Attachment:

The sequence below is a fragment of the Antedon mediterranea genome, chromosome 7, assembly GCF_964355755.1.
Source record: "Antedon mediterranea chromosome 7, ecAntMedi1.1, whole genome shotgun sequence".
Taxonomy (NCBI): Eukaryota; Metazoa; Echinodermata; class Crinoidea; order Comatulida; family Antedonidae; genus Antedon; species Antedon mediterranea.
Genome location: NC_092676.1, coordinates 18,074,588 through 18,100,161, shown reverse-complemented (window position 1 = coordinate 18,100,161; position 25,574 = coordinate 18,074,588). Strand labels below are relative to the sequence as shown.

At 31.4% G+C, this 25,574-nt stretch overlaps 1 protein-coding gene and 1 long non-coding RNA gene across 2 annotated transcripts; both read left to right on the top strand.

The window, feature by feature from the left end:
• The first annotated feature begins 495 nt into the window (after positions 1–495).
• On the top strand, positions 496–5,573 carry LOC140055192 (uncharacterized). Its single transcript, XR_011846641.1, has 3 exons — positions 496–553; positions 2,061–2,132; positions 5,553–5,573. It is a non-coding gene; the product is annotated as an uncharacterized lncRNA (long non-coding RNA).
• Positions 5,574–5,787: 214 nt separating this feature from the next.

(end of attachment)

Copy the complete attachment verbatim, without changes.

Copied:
The sequence below is a fragment of the Antedon mediterranea genome, chromosome 7, assembly GCF_964355755.1.
Source record: "Antedon mediterranea chromosome 7, ecAntMedi1.1, whole genome shotgun sequence".
Taxonomy (NCBI): Eukaryota; Metazoa; Echinodermata; class Crinoidea; order Comatulida; family Antedonidae; genus Antedon; species Antedon mediterranea.
Genome location: NC_092676.1, coordinates 18,074,588 through 18,100,161, shown reverse-complemented (window position 1 = coordinate 18,100,161; position 25,574 = coordinate 18,074,588). Strand labels below are relative to the sequence as shown.

At 31.4% G+C, this 25,574-nt stretch overlaps 1 protein-coding gene and 1 long non-coding RNA gene across 2 annotated transcripts; both read left to right on the top strand.

The window, feature by feature from the left end:
• The first annotated feature begins 495 nt into the window (after positions 1–495).
• On the top strand, positions 496–5,573 carry LOC140055192 (uncharacterized). Its single transcript, XR_011846641.1, has 3 exons — positions 496–553; positions 2,061–2,132; positions 5,553–5,573. It is a non-coding gene; the product is annotated as an uncharacterized lncRNA (long non-coding RNA).
• Positions 5,574–5,787: 214 nt separating this feature from the next.